Some of the Challenges in Taking The Tz'utujil Maya Language to Social Media

Rising Voices Grantee Project Update

San Juan La Laguna, Guatemala. Photo by imsbildarkiv and used under a CC BY-NC-ND 2.0 license.

San Juan La Laguna, Guatemala. Photo by imsbildarkiv and used under a CC BY-NC-ND 2.0 license.

I'd like to highlight some of the existing challenges to involve more people in the mission of writing in the Maya language on social media. The biggest challenges for indigenous languages and for the Maya Tz'utujil languages is the universalization of the Spanish language.

All media broadcast in the dominant languages and do so because of the large investment made by advertisers. And one might also point to political intent on control of the population when more people only speak one language. Indigenous languages do no have opportunities for growth, and there is a tendency for a reduction, for example now many languages are only spoken at home.

There is a consumerist culture in the consumption of information from the media, but not in community languages. There is also not efforts to guarantee its sustainability on a long-term scale. The few sources of massive information of the people of Guatemala are coopted and persecuted as “pirate” radio stations because the State has created laws that benefit the large media companies. So when there is a local radio station that appears, it is quickly silenced. Other challenge is the national education system whose primary objective is to create a uniform society in a country rich in culture and traditions.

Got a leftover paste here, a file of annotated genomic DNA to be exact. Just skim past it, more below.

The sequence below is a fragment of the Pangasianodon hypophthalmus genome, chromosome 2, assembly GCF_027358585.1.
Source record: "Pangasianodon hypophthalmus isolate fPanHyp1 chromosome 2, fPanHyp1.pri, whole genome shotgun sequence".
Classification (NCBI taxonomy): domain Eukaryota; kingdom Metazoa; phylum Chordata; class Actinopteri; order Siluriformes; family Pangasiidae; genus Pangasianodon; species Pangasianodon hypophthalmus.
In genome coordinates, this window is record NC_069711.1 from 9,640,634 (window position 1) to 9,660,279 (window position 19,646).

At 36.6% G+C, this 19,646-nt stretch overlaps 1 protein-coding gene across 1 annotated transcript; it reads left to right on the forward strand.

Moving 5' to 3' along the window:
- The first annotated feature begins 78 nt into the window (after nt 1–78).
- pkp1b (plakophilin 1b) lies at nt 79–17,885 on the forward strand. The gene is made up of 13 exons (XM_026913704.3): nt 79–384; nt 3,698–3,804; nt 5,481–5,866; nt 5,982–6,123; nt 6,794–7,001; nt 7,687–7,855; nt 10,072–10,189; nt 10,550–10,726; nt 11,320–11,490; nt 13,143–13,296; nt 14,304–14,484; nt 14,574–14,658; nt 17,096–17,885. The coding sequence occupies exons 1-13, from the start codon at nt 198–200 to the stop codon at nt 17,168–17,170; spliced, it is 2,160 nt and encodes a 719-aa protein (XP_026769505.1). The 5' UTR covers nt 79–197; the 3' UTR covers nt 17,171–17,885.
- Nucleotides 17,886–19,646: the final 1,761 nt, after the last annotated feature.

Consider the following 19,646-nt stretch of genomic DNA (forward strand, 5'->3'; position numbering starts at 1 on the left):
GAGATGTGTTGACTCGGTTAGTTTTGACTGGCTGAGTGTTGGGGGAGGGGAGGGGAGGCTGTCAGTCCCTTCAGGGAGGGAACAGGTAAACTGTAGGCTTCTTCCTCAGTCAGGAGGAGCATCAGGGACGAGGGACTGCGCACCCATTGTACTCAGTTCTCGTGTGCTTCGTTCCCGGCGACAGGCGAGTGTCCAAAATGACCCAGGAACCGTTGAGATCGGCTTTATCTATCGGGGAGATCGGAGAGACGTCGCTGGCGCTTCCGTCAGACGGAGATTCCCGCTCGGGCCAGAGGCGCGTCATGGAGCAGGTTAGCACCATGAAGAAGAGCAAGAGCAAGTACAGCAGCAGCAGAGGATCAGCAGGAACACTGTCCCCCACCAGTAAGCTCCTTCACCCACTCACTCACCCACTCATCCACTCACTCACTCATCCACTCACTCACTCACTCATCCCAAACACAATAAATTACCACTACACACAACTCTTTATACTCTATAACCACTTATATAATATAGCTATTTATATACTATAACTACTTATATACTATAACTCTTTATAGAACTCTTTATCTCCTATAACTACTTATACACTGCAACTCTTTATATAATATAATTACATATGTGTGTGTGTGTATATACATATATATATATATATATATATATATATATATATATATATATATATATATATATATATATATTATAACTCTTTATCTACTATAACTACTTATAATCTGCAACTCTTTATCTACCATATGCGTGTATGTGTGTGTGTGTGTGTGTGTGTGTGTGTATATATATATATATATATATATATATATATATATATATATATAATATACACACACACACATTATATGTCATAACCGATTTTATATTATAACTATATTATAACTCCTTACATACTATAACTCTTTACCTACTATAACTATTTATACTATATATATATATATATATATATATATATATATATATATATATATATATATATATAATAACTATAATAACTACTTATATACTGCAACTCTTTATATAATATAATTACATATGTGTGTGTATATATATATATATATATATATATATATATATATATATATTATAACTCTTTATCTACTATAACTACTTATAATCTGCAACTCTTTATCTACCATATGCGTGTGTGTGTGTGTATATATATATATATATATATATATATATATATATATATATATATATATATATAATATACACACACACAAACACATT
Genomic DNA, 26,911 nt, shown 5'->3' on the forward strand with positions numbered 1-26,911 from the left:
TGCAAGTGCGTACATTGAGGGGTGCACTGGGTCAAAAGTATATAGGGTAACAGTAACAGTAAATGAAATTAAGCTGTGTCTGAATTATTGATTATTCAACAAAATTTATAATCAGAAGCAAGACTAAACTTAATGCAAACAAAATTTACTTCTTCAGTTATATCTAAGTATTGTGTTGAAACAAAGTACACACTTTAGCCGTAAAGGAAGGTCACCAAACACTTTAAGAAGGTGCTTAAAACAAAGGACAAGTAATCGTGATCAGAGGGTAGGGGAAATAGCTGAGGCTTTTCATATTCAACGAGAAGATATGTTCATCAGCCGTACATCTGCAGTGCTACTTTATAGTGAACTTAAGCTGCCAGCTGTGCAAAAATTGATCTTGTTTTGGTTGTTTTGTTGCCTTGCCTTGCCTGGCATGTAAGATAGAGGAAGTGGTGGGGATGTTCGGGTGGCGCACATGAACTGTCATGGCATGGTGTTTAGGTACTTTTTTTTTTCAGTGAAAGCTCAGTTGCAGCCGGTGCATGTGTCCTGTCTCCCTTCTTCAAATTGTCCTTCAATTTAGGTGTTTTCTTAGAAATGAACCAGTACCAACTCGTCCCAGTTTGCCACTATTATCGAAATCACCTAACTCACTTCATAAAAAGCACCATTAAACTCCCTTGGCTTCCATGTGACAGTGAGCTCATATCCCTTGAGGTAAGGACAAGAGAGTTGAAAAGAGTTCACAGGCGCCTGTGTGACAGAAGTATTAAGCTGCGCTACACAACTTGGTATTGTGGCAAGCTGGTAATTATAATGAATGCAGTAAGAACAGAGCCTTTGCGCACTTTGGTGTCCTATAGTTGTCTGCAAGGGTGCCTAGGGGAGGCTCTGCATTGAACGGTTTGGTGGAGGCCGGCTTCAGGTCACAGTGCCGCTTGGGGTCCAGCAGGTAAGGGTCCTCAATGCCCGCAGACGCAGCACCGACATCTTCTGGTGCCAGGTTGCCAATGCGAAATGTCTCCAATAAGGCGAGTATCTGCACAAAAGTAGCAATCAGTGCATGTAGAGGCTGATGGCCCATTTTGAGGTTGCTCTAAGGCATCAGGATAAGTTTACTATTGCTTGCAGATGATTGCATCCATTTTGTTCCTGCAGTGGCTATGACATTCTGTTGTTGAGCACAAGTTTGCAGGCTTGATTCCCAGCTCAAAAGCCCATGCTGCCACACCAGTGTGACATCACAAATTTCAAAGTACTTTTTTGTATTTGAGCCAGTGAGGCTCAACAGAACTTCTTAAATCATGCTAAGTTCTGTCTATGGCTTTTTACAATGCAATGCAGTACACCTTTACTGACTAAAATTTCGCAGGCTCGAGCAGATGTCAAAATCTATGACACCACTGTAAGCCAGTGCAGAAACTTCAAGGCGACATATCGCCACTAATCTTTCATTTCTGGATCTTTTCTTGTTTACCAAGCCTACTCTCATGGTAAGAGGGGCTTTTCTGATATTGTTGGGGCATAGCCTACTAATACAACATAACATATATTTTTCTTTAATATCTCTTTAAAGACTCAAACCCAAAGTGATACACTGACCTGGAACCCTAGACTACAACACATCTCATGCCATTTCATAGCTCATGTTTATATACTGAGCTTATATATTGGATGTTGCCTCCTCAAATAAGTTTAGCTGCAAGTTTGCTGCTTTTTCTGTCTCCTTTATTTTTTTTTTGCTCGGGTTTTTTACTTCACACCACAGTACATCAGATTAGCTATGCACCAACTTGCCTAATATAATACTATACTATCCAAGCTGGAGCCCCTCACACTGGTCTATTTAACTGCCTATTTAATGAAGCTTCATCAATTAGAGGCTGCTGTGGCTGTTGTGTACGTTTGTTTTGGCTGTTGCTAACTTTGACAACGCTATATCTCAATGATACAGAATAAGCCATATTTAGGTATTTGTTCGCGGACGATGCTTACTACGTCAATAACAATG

For a Maya language speaker, being in a school that only speaks Spanish it becomes much easier to read that language than their own. It appears that there is a mental block to read the Maya language because one's linguistic configuration in one's mind is in Spanish.

We can also talk about self-discrimination that exist towards the indigenous language. Discrimination has reached a level where it one can deny one's own identify. Many consider indigenous languages to be of the past that hinders current development. We see that when parents with an indigenous Maya background speak to their own children in Spanish, which breaks the generational connection of the Maya language. This is a long-term concern for languages.

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